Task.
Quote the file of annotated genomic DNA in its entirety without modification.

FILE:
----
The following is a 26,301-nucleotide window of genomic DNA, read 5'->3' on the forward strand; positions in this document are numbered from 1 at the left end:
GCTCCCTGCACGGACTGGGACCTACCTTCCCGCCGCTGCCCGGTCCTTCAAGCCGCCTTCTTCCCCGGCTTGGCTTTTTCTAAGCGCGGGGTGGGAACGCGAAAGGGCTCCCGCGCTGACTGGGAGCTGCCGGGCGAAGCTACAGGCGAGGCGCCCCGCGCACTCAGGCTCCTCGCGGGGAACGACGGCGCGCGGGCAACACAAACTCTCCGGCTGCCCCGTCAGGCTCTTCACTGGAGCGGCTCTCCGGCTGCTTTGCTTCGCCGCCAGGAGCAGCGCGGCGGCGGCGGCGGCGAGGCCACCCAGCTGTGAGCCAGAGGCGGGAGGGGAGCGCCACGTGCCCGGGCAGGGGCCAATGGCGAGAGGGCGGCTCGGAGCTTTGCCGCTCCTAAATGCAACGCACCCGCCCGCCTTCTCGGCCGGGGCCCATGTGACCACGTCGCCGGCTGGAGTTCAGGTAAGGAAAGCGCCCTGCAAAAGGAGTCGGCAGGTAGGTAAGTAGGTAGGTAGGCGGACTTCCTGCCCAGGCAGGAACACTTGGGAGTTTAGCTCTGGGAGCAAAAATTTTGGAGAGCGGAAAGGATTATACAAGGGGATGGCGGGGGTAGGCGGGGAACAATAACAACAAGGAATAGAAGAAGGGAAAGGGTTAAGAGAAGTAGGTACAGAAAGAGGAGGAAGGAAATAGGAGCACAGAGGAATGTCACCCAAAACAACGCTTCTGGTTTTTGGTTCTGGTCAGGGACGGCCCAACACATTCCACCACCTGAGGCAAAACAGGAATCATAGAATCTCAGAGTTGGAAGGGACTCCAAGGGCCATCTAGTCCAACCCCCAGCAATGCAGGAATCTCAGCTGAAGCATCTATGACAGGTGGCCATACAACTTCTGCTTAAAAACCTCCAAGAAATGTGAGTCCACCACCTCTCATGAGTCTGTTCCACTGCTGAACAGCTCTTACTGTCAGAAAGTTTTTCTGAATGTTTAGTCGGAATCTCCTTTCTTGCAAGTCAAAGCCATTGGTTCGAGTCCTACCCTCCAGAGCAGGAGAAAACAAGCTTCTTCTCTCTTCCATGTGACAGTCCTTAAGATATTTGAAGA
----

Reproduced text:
The following is a 26,301-nucleotide window of genomic DNA, read 5'->3' on the forward strand; positions in this document are numbered from 1 at the left end:
GCTCCCTGCACGGACTGGGACCTACCTTCCCGCCGCTGCCCGGTCCTTCAAGCCGCCTTCTTCCCCGGCTTGGCTTTTTCTAAGCGCGGGGTGGGAACGCGAAAGGGCTCCCGCGCTGACTGGGAGCTGCCGGGCGAAGCTACAGGCGAGGCGCCCCGCGCACTCAGGCTCCTCGCGGGGAACGACGGCGCGCGGGCAACACAAACTCTCCGGCTGCCCCGTCAGGCTCTTCACTGGAGCGGCTCTCCGGCTGCTTTGCTTCGCCGCCAGGAGCAGCGCGGCGGCGGCGGCGGCGAGGCCACCCAGCTGTGAGCCAGAGGCGGGAGGGGAGCGCCACGTGCCCGGGCAGGGGCCAATGGCGAGAGGGCGGCTCGGAGCTTTGCCGCTCCTAAATGCAACGCACCCGCCCGCCTTCTCGGCCGGGGCCCATGTGACCACGTCGCCGGCTGGAGTTCAGGTAAGGAAAGCGCCCTGCAAAAGGAGTCGGCAGGTAGGTAAGTAGGTAGGTAGGCGGACTTCCTGCCCAGGCAGGAACACTTGGGAGTTTAGCTCTGGGAGCAAAAATTTTGGAGAGCGGAAAGGATTATACAAGGGGATGGCGGGGGTAGGCGGGGAACAATAACAACAAGGAATAGAAGAAGGGAAAGGGTTAAGAGAAGTAGGTACAGAAAGAGGAGGAAGGAAATAGGAGCACAGAGGAATGTCACCCAAAACAACGCTTCTGGTTTTTGGTTCTGGTCAGGGACGGCCCAACACATTCCACCACCTGAGGCAAAACAGGAATCATAGAATCTCAGAGTTGGAAGGGACTCCAAGGGCCATCTAGTCCAACCCCCAGCAATGCAGGAATCTCAGCTGAAGCATCTATGACAGGTGGCCATACAACTTCTGCTTAAAAACCTCCAAGAAATGTGAGTCCACCACCTCTCATGAGTCTGTTCCACTGCTGAACAGCTCTTACTGTCAGAAAGTTTTTCTGAATGTTTAGTCGGAATCTCCTTTCTTGCAAGTCAAAGCCATTGGTTCGAGTCCTACCCTCCAGAGCAGGAGAAAACAAGCTTCTTCTCTCTTCCATGTGACAGTCCTTAAGATATTTGAAGA